Under all that aggressive styling – perhaps too OTT for some – the BMW ‘1M’ uses a tuned version of the 135i’s twin-turbo engine that is shared, controversially for an M-car, with the $120,500 BMW Z4 sDrive35is.
And then there are the borrowed parts from the M3, though few 1M owners will be troubled by that.
Components such as the double joint rear axle and five-link rear suspension are made almost entirely of aluminium to help reduce weight. And there’s a variable M differential lock on the rear axle (offering up to 100% locking power) to help the 1M fly out of corners at blistering pace.
On the inside the BMW packs an 8.8-inch high-resolution screen linked up the latest version of BMW iDrive technology featuring satellite navigation, voice control, internet connectivity (via data tethering from your iPhone/Andriod) and a whole lot more.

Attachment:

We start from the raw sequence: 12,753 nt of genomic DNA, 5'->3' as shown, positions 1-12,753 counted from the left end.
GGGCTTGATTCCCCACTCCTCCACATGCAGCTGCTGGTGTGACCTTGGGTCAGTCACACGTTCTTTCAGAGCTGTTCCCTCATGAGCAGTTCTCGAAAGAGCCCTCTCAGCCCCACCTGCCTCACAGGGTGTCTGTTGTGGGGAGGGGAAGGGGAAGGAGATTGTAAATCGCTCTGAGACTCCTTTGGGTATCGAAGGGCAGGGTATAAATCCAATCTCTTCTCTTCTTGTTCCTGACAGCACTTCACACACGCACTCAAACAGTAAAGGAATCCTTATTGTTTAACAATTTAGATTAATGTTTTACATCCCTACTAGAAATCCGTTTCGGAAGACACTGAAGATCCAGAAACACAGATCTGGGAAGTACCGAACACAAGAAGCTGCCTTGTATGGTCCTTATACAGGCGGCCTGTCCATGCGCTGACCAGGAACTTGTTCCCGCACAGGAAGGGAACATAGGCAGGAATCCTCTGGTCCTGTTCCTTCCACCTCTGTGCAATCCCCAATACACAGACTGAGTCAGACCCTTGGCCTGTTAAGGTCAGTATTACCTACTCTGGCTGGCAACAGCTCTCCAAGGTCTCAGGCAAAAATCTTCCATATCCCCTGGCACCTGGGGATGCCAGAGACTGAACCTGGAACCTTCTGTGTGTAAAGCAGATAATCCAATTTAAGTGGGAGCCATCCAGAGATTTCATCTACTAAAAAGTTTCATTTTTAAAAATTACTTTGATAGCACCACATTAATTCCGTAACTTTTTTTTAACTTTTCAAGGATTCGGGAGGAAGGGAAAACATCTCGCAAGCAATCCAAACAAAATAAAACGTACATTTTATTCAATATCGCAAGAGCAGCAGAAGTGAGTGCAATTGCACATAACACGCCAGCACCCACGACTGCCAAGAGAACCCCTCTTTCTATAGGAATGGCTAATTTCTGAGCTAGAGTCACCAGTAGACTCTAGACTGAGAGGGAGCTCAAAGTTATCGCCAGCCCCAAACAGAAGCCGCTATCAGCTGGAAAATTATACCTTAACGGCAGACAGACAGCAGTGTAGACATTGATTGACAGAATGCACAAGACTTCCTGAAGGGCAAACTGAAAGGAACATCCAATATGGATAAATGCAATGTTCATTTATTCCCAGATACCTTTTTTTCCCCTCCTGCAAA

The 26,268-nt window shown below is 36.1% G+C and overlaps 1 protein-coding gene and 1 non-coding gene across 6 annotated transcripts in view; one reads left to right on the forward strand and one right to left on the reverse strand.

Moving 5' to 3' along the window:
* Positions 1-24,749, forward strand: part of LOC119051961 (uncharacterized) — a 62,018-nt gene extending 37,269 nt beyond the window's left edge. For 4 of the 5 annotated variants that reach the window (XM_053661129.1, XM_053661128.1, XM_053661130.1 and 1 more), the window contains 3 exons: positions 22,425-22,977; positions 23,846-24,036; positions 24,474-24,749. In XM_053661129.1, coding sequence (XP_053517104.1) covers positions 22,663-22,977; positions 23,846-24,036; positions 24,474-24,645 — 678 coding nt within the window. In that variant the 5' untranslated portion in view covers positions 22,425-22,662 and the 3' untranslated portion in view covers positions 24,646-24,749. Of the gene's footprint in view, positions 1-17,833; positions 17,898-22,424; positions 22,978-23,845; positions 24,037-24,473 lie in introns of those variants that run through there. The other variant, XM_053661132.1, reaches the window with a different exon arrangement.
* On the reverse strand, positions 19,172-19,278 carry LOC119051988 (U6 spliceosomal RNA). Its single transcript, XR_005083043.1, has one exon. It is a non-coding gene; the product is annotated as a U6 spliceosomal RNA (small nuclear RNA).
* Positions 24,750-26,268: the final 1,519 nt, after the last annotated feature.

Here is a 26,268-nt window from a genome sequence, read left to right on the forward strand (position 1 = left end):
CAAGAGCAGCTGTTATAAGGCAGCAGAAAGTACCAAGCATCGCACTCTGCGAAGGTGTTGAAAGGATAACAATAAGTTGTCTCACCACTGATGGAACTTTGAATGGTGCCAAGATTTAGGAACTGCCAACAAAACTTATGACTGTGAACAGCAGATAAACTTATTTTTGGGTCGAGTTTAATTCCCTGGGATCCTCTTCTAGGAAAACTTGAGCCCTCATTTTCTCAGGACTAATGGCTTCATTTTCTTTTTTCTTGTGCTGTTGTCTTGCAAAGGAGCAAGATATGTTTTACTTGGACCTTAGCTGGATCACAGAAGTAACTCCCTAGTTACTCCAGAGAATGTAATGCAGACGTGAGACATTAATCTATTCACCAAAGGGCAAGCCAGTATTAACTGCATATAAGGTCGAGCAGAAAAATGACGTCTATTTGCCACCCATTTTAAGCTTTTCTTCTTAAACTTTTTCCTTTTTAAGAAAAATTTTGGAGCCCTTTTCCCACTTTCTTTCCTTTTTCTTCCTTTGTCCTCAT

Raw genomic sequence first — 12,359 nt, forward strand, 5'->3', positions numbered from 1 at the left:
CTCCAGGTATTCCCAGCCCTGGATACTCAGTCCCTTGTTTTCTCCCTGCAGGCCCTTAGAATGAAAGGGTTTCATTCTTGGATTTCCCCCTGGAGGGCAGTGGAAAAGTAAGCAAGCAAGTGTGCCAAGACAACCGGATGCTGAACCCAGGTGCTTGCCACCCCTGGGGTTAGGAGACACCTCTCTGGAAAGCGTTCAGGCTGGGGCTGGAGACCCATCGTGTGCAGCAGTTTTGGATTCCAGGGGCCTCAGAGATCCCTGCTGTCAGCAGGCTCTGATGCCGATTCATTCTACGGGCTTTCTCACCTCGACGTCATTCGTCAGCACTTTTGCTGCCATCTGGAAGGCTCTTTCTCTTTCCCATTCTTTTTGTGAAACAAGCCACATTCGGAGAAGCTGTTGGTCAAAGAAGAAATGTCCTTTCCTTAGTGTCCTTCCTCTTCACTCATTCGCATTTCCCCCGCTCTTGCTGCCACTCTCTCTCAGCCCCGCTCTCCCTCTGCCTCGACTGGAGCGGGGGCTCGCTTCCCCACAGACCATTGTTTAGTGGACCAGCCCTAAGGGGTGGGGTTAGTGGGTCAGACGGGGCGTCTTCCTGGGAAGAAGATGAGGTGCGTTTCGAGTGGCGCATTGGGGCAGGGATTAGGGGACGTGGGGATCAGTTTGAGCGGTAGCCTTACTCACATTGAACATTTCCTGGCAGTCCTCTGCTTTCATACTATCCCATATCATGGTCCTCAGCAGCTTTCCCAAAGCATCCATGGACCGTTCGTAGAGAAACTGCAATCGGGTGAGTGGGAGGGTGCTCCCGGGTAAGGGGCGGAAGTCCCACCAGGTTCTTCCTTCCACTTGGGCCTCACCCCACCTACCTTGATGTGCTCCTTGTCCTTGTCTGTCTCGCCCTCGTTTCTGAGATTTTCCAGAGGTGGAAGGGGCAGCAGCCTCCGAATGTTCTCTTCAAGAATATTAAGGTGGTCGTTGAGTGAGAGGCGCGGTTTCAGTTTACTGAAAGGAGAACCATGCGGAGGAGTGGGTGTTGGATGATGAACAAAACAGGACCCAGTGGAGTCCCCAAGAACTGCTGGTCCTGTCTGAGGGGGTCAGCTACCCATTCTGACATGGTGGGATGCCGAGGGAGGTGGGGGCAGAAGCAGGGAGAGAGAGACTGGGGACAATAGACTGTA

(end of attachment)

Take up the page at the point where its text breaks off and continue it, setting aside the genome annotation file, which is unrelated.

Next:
You also get a remote alarm system, adaptive xenon headlights, Harman Kardon 10-speaker surround sound system, M servotronic and M Drive all included as part of the asking price.
All that technical stuff aside, the BMW 1M is all about the drive. Behind the wheel the 1M is pure magic.
It accelerates violently from a stand still and knocks you back in to your seat. That feeling that tingles down your spine when the turbos start to spool up is a constant reminder that this is something very special.
The six-speed manual gearbox - specially developed (and weighing just 43kg) to cope with the additional power - is as simple as they come, with a short throw and perfectly weighted clutch. The clutch and brake positions allow for a seamless heal-and-toe action without any adjustment period while the M steering wheel is chunky and easy to grip.